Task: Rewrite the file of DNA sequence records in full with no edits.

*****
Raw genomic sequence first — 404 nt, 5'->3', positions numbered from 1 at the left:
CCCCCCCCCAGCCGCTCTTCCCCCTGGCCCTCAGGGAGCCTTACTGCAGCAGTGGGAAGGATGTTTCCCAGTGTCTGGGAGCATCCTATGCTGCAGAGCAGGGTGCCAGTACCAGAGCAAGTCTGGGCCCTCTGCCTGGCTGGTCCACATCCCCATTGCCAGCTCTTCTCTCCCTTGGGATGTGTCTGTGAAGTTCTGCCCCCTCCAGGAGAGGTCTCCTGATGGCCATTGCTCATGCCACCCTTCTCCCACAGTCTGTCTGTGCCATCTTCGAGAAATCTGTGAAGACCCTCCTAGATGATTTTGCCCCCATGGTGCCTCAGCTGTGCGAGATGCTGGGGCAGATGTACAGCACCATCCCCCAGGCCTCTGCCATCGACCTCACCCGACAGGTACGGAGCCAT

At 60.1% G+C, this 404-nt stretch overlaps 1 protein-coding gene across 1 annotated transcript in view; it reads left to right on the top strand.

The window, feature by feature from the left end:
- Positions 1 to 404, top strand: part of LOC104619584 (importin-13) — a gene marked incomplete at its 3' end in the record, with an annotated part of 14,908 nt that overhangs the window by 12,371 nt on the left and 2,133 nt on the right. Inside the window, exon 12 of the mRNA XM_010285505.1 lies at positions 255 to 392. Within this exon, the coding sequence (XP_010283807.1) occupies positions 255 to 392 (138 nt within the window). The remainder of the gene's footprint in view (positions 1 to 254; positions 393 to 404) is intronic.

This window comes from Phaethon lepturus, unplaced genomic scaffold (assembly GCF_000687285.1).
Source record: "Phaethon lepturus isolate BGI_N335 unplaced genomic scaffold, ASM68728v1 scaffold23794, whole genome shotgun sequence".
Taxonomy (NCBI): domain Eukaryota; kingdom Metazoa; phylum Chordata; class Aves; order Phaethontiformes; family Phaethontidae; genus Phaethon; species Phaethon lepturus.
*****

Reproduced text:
Raw genomic sequence first — 404 nt, 5'->3', positions numbered from 1 at the left:
CCCCCCCCCAGCCGCTCTTCCCCCTGGCCCTCAGGGAGCCTTACTGCAGCAGTGGGAAGGATGTTTCCCAGTGTCTGGGAGCATCCTATGCTGCAGAGCAGGGTGCCAGTACCAGAGCAAGTCTGGGCCCTCTGCCTGGCTGGTCCACATCCCCATTGCCAGCTCTTCTCTCCCTTGGGATGTGTCTGTGAAGTTCTGCCCCCTCCAGGAGAGGTCTCCTGATGGCCATTGCTCATGCCACCCTTCTCCCACAGTCTGTCTGTGCCATCTTCGAGAAATCTGTGAAGACCCTCCTAGATGATTTTGCCCCCATGGTGCCTCAGCTGTGCGAGATGCTGGGGCAGATGTACAGCACCATCCCCCAGGCCTCTGCCATCGACCTCACCCGACAGGTACGGAGCCAT

At 60.1% G+C, this 404-nt stretch overlaps 1 protein-coding gene across 1 annotated transcript in view; it reads left to right on the top strand.

The window, feature by feature from the left end:
- Positions 1 to 404, top strand: part of LOC104619584 (importin-13) — a gene marked incomplete at its 3' end in the record, with an annotated part of 14,908 nt that overhangs the window by 12,371 nt on the left and 2,133 nt on the right. Inside the window, exon 12 of the mRNA XM_010285505.1 lies at positions 255 to 392. Within this exon, the coding sequence (XP_010283807.1) occupies positions 255 to 392 (138 nt within the window). The remainder of the gene's footprint in view (positions 1 to 254; positions 393 to 404) is intronic.

This window comes from Phaethon lepturus, unplaced genomic scaffold (assembly GCF_000687285.1).
Source record: "Phaethon lepturus isolate BGI_N335 unplaced genomic scaffold, ASM68728v1 scaffold23794, whole genome shotgun sequence".
Taxonomy (NCBI): domain Eukaryota; kingdom Metazoa; phylum Chordata; class Aves; order Phaethontiformes; family Phaethontidae; genus Phaethon; species Phaethon lepturus.